Mike Tyson Heavyweight Boxing offers you the opportunity to create your own boxer or select an established real life fighter. There are over fifteen famous boxers included within the game, but you won’t have the chance to go up against, or select one of them until you have an impressive record. This can be achieved by winning exhibition bouts, or trying to reach the latter stages of the Bronze Belt Championship but neither is easy to achieve. When you start the game, you start at the bottom, a rookie fighter with no experience, skills or impressive statistics. Luckily enough the gym mode allows you to purchase new skills as well as create your own custom boxer. The range of options from which you can customise your own boxer is very impressive, every area of the face can be altered, physical attributes changed and clothing chosen. In other games such a feature may be superficial but here there is more meaning, larger boxers may have more power but will lack speed in getting around the ring. Smaller boxers may have a quicker punch but lack increased power, thereby not sticking around to slug it out inside. It is essential that you create a boxer to fit your own boxing style and this only comes through experience, which can be painful.

Skill points, signature punches and combinations can be bought, but cash prices start at a cool million, meaning that creating a mean fighting machine is a multi-million pound investment. Luckily cash awards are not only given on the basis of victories but performance and entertainment value. You may lose but put up a good fighting display and you’ll come out with a decent pay packet. Then head back to the gym to purchase your reward.

The PAIN (Polymorphic And Interpolative Nodemapping) damage engine ensures that you will see the results of punches landed and plays an important part in the game. Just like the real thing, if your face becomes critical, then the referee can end the fight, therefore defence becomes as important as offence. Unlike the other boxing games I’ve played, blocking isn’t achieved by pressing one button, instead you have several blocking, deflecting, bobbing and weaving manoeuvres which you can call upon. The range of punches including low blows is similarly impressive and shows how much research has gone into this release. Pain is what you feel when you real from the latest blow, the use of vibration is excellent and the blood and bruising is realistic.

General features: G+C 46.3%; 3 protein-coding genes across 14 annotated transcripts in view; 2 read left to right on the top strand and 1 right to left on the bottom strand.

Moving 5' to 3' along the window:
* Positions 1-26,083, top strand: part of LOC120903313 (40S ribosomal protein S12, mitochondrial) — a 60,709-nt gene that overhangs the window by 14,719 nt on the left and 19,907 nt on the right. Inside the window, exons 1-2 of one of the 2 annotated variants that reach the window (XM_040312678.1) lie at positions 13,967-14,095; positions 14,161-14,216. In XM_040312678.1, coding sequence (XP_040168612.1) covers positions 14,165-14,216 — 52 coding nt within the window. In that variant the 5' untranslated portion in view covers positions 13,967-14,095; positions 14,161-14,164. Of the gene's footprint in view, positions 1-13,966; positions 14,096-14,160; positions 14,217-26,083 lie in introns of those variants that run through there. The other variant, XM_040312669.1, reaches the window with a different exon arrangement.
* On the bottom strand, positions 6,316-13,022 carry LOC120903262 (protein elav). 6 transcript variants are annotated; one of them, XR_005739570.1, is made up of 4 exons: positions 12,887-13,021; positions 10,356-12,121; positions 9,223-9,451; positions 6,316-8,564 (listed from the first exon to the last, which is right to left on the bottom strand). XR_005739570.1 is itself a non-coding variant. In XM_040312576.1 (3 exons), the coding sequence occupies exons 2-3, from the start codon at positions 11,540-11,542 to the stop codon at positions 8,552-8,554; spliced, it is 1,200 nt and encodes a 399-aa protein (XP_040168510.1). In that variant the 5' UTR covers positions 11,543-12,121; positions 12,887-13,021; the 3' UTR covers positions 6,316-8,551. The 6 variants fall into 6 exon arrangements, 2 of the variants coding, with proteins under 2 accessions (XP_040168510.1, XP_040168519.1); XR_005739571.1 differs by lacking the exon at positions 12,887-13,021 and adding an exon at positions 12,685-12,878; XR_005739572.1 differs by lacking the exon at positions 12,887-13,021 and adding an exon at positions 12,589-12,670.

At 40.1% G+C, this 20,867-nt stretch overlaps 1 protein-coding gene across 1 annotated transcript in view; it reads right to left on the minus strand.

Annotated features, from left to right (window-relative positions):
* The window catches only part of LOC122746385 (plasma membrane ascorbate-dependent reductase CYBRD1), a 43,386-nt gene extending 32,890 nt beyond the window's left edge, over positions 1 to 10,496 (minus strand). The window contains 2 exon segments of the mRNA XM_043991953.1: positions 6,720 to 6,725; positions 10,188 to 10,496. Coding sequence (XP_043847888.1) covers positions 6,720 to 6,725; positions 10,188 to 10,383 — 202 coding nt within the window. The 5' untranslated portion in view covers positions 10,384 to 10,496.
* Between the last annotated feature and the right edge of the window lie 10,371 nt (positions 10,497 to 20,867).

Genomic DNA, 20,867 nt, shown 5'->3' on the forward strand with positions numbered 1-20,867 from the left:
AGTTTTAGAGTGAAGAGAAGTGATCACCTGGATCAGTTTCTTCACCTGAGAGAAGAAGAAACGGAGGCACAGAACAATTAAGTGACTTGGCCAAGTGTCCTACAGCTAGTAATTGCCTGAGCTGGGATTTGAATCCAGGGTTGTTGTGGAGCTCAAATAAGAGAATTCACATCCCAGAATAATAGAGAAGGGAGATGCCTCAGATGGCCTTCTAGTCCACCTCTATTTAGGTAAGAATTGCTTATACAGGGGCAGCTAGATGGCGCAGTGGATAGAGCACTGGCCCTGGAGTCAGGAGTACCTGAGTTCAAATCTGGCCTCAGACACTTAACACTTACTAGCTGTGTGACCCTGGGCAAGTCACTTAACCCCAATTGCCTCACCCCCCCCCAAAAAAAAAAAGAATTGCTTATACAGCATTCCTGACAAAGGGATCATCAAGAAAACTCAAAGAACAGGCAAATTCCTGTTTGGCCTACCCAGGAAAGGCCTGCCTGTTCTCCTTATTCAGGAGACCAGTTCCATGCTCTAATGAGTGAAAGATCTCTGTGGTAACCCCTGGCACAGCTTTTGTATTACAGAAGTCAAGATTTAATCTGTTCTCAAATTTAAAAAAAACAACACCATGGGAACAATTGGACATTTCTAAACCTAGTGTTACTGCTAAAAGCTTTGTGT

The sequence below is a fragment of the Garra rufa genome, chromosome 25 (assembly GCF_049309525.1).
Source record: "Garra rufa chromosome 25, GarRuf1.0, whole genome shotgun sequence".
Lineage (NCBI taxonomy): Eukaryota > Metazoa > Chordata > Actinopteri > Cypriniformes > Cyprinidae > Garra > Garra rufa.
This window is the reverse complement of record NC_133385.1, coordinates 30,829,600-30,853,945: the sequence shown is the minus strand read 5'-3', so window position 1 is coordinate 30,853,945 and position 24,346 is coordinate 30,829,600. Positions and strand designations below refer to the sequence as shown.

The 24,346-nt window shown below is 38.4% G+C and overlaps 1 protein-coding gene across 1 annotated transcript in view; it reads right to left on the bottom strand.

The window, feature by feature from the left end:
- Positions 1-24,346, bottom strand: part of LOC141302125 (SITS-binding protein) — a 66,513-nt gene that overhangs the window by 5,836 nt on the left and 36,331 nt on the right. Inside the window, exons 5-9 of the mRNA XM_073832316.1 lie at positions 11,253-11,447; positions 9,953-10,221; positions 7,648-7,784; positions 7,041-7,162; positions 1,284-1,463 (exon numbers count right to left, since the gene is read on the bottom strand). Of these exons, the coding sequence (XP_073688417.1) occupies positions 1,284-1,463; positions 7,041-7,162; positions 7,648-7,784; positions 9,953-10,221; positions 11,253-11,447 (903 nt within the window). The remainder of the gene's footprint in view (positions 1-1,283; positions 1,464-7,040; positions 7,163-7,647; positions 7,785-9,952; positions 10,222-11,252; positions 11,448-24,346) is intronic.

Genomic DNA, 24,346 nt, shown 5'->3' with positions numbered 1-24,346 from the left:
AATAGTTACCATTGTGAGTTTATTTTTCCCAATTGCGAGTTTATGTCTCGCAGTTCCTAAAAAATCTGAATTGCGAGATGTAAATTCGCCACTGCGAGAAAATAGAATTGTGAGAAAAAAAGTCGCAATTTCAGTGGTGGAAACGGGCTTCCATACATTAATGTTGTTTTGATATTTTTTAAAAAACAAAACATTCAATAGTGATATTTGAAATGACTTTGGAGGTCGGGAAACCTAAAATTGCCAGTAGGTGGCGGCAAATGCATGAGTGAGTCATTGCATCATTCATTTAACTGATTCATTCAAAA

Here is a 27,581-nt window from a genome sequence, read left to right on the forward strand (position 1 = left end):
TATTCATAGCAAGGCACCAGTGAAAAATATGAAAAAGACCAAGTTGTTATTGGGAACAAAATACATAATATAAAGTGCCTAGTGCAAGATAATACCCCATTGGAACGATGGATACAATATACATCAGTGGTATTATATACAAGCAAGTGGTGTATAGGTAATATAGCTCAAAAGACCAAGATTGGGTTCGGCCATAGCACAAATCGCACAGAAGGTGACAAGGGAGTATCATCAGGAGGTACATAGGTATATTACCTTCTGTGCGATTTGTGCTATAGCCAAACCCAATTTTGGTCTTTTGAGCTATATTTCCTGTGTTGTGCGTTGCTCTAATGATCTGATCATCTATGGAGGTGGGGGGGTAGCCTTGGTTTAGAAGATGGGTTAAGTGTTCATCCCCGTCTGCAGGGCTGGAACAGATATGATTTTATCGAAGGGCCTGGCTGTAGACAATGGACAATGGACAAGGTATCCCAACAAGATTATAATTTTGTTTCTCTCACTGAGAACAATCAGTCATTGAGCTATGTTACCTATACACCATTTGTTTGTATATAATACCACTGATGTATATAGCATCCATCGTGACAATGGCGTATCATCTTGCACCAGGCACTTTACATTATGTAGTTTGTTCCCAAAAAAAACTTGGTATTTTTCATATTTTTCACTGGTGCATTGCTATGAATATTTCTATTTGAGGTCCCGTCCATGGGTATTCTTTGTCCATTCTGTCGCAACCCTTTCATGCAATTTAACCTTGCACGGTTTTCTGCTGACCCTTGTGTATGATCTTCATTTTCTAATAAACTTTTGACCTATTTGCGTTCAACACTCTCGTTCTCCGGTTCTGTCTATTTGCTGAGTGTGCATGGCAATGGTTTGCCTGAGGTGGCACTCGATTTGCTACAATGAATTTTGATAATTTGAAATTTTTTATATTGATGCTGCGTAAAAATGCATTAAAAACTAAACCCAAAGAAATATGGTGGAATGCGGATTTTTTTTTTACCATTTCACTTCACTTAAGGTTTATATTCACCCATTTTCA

The fights themselves are quality and every button on the controller is used, but this never feels daunting. At times it can prove a cramp arrangement, as you often have to adjust to use the right analogue stick, which is the main blocking tool. The fights are well presented, fighters arrive in style and the commentary from Ian Darke is well implemented. The crowds in many releases are evidently flat and lifeless, not here and combined with the sounds and background events this is perhaps the nearest we have come to getting into the ring itself. The only drawback is the constant saving and asking for confirmation, as you bounce from each mode, trying to build up enough cash to create the ultimate fighting machine.

The only drawback to Mike Tyson Heavyweight Boxing is the fact that it is firstly a boxing game, and secondly that the learning curve will prove too steep and long for many. Those looking for a refreshing change to beat ‘em ups or are already fans of the sport, won’t feel let down by what Iron Mike has to offer here.

Game Score: 6/10 Reviewed By: Jason Julier